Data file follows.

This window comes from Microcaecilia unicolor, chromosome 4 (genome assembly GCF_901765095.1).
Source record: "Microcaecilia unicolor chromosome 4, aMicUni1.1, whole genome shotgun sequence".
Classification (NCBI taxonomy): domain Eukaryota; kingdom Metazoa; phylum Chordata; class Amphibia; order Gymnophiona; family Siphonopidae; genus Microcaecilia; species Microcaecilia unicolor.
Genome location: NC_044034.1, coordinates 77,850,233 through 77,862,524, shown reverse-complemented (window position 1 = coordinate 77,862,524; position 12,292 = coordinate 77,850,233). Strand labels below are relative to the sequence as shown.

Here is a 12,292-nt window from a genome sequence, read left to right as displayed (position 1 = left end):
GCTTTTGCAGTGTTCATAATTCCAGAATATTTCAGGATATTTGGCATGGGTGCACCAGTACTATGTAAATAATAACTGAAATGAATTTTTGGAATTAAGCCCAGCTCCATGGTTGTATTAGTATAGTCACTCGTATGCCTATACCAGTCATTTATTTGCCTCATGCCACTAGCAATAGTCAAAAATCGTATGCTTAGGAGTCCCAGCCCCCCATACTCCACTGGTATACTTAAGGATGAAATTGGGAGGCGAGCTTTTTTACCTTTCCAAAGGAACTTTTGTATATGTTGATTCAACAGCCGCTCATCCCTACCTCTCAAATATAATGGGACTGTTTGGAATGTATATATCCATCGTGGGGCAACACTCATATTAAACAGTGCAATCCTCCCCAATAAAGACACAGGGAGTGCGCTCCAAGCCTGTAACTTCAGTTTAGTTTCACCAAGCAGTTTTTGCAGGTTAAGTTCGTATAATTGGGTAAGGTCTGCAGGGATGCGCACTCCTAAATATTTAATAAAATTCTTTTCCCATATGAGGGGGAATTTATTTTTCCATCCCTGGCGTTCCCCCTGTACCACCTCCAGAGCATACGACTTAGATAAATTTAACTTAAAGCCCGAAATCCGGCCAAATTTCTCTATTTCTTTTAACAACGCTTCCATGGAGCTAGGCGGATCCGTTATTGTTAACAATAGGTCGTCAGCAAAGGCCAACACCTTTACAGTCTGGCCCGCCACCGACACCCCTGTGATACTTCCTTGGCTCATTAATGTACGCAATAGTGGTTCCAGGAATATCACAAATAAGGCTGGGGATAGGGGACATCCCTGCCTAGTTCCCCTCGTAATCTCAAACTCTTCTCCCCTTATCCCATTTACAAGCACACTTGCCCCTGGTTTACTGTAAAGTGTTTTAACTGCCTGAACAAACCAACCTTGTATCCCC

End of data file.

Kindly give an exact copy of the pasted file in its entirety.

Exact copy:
This window comes from Microcaecilia unicolor, chromosome 4 (genome assembly GCF_901765095.1).
Source record: "Microcaecilia unicolor chromosome 4, aMicUni1.1, whole genome shotgun sequence".
Classification (NCBI taxonomy): domain Eukaryota; kingdom Metazoa; phylum Chordata; class Amphibia; order Gymnophiona; family Siphonopidae; genus Microcaecilia; species Microcaecilia unicolor.
Genome location: NC_044034.1, coordinates 77,850,233 through 77,862,524, shown reverse-complemented (window position 1 = coordinate 77,862,524; position 12,292 = coordinate 77,850,233). Strand labels below are relative to the sequence as shown.

Here is a 12,292-nt window from a genome sequence, read left to right as displayed (position 1 = left end):
GCTTTTGCAGTGTTCATAATTCCAGAATATTTCAGGATATTTGGCATGGGTGCACCAGTACTATGTAAATAATAACTGAAATGAATTTTTGGAATTAAGCCCAGCTCCATGGTTGTATTAGTATAGTCACTCGTATGCCTATACCAGTCATTTATTTGCCTCATGCCACTAGCAATAGTCAAAAATCGTATGCTTAGGAGTCCCAGCCCCCCATACTCCACTGGTATACTTAAGGATGAAATTGGGAGGCGAGCTTTTTTACCTTTCCAAAGGAACTTTTGTATATGTTGATTCAACAGCCGCTCATCCCTACCTCTCAAATATAATGGGACTGTTTGGAATGTATATATCCATCGTGGGGCAACACTCATATTAAACAGTGCAATCCTCCCCAATAAAGACACAGGGAGTGCGCTCCAAGCCTGTAACTTCAGTTTAGTTTCACCAAGCAGTTTTTGCAGGTTAAGTTCGTATAATTGGGTAAGGTCTGCAGGGATGCGCACTCCTAAATATTTAATAAAATTCTTTTCCCATATGAGGGGGAATTTATTTTTCCATCCCTGGCGTTCCCCCTGTACCACCTCCAGAGCATACGACTTAGATAAATTTAACTTAAAGCCCGAAATCCGGCCAAATTTCTCTATTTCTTTTAACAACGCTTCCATGGAGCTAGGCGGATCCGTTATTGTTAACAATAGGTCGTCAGCAAAGGCCAACACCTTTACAGTCTGGCCCGCCACCGACACCCCTGTGATACTTCCTTGGCTCATTAATGTACGCAATAGTGGTTCCAGGAATATCACAAATAAGGCTGGGGATAGGGGACATCCCTGCCTAGTTCCCCTCGTAATCTCAAACTCTTCTCCCCTTATCCCATTTACAAGCACACTTGCCCCTGGTTTACTGTAAAGTGTTTTAACTGCCTGAACAAACCAACCTTGTATCCCC